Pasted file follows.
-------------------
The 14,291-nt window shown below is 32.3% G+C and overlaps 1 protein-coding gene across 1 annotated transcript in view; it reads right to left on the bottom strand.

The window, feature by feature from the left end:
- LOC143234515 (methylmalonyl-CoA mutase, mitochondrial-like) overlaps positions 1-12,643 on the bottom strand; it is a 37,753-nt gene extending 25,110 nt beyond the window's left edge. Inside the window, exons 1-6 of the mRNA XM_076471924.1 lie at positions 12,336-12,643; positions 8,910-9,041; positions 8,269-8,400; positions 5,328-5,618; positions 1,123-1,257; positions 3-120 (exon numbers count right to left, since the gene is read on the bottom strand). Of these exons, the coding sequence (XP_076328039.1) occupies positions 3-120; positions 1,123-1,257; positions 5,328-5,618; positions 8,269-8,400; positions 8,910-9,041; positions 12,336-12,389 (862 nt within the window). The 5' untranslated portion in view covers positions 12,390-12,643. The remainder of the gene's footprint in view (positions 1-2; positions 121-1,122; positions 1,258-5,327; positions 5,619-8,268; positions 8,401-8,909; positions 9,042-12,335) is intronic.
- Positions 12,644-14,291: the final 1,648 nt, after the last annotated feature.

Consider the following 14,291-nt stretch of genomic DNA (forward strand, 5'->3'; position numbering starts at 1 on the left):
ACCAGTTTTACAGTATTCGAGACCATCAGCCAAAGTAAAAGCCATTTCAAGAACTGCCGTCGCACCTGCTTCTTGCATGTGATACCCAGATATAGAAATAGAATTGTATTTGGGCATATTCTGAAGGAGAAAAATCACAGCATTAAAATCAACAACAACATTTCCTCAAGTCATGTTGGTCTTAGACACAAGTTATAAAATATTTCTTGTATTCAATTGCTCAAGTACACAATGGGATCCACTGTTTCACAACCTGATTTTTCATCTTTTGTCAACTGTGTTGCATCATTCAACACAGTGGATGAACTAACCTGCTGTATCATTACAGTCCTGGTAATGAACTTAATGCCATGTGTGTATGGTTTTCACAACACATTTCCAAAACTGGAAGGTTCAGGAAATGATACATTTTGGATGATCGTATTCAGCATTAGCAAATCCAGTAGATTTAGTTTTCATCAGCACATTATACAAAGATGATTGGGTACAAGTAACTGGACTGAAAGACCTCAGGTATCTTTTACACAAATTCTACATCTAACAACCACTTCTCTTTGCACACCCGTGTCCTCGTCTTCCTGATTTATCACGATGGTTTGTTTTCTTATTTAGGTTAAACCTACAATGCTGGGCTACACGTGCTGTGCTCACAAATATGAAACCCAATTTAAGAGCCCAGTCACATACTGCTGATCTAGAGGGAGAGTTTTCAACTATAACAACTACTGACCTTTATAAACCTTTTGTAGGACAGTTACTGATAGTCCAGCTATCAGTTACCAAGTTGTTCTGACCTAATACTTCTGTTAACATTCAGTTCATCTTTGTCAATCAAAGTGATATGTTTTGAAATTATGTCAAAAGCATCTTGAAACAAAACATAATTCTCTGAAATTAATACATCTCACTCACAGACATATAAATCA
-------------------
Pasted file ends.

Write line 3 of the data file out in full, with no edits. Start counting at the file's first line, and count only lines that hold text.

- LOC143234515 (methylmalonyl-CoA mutase, mitochondrial-like) overlaps positions 1-12,643 on the bottom strand; it is a 37,753-nt gene extending 25,110 nt beyond the window's left edge. Inside the window, exons 1-6 of the mRNA XM_076471924.1 lie at positions 12,336-12,643; positions 8,910-9,041; positions 8,269-8,400; positions 5,328-5,618; positions 1,123-1,257; positions 3-120 (exon numbers count right to left, since the gene is read on the bottom strand). Of these exons, the coding sequence (XP_076328039.1) occupies positions 3-120; positions 1,123-1,257; positions 5,328-5,618; positions 8,269-8,400; positions 8,910-9,041; positions 12,336-12,389 (862 nt within the window). The 5' untranslated portion in view covers positions 12,390-12,643. The remainder of the gene's footprint in view (positions 1-2; positions 121-1,122; positions 1,258-5,327; positions 5,619-8,268; positions 8,401-8,909; positions 9,042-12,335) is intronic.